Historical Highlights of Berlin
As a history enthusiast, Berlin has been on the top of my list for quite some time. Both of my grandfathers were in World War II and I had grown up listening to their stories.With only two full days in Berlin and a lifetime of history to recount, I had to prioritize what I wanted to see. The history of Berlin can be sad and disturbing at times, but considering the role it played in world history over the last century, I felt I needed to experience the city for myself. While this is certainly not a comprehensive list of all the history Berlin has to offer, here is what I found to be the historical highlights.
1. The Berlin Wall
Stretching 103 miles long and almost 12 feet high, the Berlin Wall served as a division between East and West Berlin for 28 years. As the physical divide between the two halves of the city and the symbolic divide between Communism and democracy, the Berlin Wall was significant not only for Germany, but for the rest of the world. Remnants of the wall remain today almost 24 years after it first fell. Many people associate Berlin with the dark history of World War II; however, in the years that followed the war, the relationship between the Allied powers deteriorated. To control the exodus of East Germans fleeing to West Germany, the Berlin Wall was erected in the middle of the night on August 13,1961. For 28 years, the Berlin Wall stood as a part of the Cold War and left an indelible mark on world history. Even though most of the wall has been destroyed, the protected section that remains is one of the most well-known artifacts in modern day history.
2. Topography of Terror
Adjacent to the remnants of the Berlin Wall, the Topography of Terror depicts the ghastly reality of what Berlin was like in the early 1930s and the terror that ensued over the next decade. The exhibition is located on the former site of the SS Headquarters. The history is real, the stories are raw and even with the hot summer sun beating down on me, I left with chills. The name is not a misnomer, the terror of this period in history is staggering.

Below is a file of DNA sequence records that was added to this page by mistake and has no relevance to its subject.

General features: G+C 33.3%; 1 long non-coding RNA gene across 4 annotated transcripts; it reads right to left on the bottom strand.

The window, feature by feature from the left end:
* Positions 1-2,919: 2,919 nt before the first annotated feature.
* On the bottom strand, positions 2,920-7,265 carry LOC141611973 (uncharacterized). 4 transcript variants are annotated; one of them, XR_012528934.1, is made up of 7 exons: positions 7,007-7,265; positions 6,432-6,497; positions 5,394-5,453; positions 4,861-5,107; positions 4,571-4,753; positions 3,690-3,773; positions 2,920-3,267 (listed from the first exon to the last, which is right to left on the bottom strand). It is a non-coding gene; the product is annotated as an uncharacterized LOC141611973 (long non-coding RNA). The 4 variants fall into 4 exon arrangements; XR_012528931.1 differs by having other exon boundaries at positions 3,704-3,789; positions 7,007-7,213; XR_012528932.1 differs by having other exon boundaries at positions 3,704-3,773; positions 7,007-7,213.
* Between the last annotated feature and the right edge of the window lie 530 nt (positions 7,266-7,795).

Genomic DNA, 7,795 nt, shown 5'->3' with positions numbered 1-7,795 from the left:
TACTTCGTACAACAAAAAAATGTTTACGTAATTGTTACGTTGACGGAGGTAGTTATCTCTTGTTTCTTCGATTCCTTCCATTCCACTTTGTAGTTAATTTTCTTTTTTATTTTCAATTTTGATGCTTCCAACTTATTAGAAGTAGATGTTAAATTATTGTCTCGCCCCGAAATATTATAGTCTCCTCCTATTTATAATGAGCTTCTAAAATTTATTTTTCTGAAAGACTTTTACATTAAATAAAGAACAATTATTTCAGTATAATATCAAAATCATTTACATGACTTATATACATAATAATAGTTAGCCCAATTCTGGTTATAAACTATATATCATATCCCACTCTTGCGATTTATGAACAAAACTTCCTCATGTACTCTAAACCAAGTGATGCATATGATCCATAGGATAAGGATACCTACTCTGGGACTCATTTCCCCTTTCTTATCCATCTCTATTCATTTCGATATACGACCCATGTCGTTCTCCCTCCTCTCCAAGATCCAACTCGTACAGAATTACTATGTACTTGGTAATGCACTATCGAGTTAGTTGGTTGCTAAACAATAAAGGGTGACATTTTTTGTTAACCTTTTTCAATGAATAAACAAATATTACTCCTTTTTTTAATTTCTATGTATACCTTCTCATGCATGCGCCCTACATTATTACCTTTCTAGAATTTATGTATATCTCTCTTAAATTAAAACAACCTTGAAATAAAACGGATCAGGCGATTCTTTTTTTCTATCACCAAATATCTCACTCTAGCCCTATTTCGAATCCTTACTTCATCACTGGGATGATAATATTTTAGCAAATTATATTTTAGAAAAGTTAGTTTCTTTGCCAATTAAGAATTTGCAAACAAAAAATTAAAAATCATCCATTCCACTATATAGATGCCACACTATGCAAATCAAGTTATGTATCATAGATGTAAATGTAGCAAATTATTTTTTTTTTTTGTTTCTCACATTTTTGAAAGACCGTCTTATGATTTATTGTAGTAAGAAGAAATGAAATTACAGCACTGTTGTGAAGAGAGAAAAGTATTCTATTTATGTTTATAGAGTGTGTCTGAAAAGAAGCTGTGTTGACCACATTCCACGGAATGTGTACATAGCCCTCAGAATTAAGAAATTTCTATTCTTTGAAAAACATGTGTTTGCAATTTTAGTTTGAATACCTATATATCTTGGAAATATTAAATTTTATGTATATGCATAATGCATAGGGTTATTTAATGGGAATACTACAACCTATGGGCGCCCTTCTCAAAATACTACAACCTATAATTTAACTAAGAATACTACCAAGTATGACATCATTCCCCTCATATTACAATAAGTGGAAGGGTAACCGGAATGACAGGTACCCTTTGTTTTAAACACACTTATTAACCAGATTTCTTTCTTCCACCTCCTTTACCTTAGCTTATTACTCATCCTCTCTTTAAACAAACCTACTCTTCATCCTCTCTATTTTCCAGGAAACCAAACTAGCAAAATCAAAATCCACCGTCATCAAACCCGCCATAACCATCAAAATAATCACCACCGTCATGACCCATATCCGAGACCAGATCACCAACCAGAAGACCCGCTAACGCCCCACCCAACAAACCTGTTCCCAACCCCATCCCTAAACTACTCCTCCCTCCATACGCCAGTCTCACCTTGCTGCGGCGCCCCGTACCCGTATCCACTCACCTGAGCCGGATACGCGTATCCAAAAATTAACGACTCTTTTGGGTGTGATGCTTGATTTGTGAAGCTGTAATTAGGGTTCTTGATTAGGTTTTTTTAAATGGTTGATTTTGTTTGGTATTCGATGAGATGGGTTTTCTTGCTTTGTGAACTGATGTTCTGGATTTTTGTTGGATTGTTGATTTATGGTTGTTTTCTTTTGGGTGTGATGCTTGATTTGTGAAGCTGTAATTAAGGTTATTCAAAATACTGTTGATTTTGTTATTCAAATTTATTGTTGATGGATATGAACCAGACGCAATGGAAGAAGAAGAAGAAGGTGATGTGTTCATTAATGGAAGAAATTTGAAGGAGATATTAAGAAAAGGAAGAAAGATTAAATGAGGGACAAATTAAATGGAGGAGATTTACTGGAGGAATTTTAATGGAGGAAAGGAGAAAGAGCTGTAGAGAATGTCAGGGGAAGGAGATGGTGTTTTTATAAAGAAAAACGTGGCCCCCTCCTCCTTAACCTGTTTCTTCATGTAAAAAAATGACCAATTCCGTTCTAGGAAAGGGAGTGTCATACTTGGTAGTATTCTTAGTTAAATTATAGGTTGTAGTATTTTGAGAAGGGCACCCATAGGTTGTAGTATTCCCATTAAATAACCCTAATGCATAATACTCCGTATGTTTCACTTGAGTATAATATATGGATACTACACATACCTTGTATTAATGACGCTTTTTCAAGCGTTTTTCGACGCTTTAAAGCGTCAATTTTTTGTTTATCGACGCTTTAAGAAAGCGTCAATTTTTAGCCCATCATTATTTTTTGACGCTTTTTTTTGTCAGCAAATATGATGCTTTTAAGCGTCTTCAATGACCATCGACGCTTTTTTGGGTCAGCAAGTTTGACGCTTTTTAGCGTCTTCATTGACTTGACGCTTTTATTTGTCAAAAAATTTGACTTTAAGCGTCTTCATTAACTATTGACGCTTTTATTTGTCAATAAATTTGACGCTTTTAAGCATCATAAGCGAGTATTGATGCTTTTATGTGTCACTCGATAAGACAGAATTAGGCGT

3. Checkpoint Charlie
As one of the most well-known checkpoints at the Berlin Wall, Checkpoint Charlie was named for being “Checkpoint C” to enter East Berlin from West Germany after Checkpoint Alpha and Checkpoint Bravo. Today, cobblestones mark the area where the checkpoint used to stand. A symbolic wall filled with triumphant stories of success as well as tragic stories of failure also commemorates the site. The museum inside contains a more detailed history of the wall as well as original artifacts from the checkpoint.
4. Information Center: Memorial for the Murdered Jews of Europe
Underneath the Memorial for the Murdered Jews of Europe, the Information Center makes up for what the memorial above it lacks. This impressive exhibition holds the name of all known Jewish Holocaust victims obtained from the Israeli Holocaust Museum, Yad Vashem. Quotes from the diaries of concentration camp prisoners display incredible and heart-breaking insights while the family histories from affected European countries serve as a powerful reminder of how families were both temporarily and permanently broken apart.
5. Deutsche Democratic Republic (DDR) Museum
The DDR Museum takes you back in time to interactively display what life was like for East Germans during the Cold War. The façade of happiness projected by the Socialist Unity Party is dismantled in this museum as the regulations, which extended to every facet of their lives, are explored. In East Germany, the Trabi and polyester jeans were replacements for the Westerners’ Beetle and authentic blue jeans. Toddlers were collectively potty trained and supermarket products were allocated by the government. This museum took you deeper into the everyday lives of East Germans than I could have imagined and allowed for a unique and hands-on experience.
As sobering and tragic as the history of Berlin is, it has left a lasting mark on world history as well as my trip to Germany.